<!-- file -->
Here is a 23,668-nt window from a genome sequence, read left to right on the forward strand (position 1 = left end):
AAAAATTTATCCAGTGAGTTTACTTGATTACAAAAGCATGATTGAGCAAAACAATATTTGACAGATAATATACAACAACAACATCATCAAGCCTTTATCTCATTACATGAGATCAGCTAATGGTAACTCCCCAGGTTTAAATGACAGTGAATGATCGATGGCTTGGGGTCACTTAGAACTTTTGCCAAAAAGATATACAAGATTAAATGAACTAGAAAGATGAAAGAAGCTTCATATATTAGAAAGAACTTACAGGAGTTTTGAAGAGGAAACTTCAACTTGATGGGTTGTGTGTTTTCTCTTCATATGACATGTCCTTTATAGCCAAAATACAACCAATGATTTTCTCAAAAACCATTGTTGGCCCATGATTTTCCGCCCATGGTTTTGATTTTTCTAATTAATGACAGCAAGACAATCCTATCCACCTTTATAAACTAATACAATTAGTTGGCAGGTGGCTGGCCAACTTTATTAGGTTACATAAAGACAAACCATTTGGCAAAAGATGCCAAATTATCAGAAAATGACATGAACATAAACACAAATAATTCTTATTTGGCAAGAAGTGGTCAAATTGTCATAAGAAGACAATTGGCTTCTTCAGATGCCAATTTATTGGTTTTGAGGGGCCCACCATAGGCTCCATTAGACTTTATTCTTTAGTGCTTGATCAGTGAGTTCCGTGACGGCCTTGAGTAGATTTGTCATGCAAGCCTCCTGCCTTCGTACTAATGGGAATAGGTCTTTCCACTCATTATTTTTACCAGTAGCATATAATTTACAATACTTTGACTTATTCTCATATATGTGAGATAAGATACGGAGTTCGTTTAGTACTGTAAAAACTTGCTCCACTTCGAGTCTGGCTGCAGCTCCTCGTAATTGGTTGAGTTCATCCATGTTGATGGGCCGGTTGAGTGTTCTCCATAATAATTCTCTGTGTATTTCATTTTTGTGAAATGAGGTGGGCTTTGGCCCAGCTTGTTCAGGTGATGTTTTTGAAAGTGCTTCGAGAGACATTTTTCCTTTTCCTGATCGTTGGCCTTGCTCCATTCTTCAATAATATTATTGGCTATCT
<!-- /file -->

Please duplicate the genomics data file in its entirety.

Here is a 23,668-nt window from a genome sequence, read left to right on the forward strand (position 1 = left end):
AAAAATTTATCCAGTGAGTTTACTTGATTACAAAAGCATGATTGAGCAAAACAATATTTGACAGATAATATACAACAACAACATCATCAAGCCTTTATCTCATTACATGAGATCAGCTAATGGTAACTCCCCAGGTTTAAATGACAGTGAATGATCGATGGCTTGGGGTCACTTAGAACTTTTGCCAAAAAGATATACAAGATTAAATGAACTAGAAAGATGAAAGAAGCTTCATATATTAGAAAGAACTTACAGGAGTTTTGAAGAGGAAACTTCAACTTGATGGGTTGTGTGTTTTCTCTTCATATGACATGTCCTTTATAGCCAAAATACAACCAATGATTTTCTCAAAAACCATTGTTGGCCCATGATTTTCCGCCCATGGTTTTGATTTTTCTAATTAATGACAGCAAGACAATCCTATCCACCTTTATAAACTAATACAATTAGTTGGCAGGTGGCTGGCCAACTTTATTAGGTTACATAAAGACAAACCATTTGGCAAAAGATGCCAAATTATCAGAAAATGACATGAACATAAACACAAATAATTCTTATTTGGCAAGAAGTGGTCAAATTGTCATAAGAAGACAATTGGCTTCTTCAGATGCCAATTTATTGGTTTTGAGGGGCCCACCATAGGCTCCATTAGACTTTATTCTTTAGTGCTTGATCAGTGAGTTCCGTGACGGCCTTGAGTAGATTTGTCATGCAAGCCTCCTGCCTTCGTACTAATGGGAATAGGTCTTTCCACTCATTATTTTTACCAGTAGCATATAATTTACAATACTTTGACTTATTCTCATATATGTGAGATAAGATACGGAGTTCGTTTAGTACTGTAAAAACTTGCTCCACTTCGAGTCTGGCTGCAGCTCCTCGTAATTGGTTGAGTTCATCCATGTTGATGGGCCGGTTGAGTGTTCTCCATAATAATTCTCTGTGTATTTCATTTTTGTGAAATGAGGTGGGCTTTGGCCCAGCTTGTTCAGGTGATGTTTTTGAAAGTGCTTCGAGAGACATTTTTCCTTTTCCTGATCGTTGGCCTTGCTCCATTCTTCAATAATATTATTGGCTATCT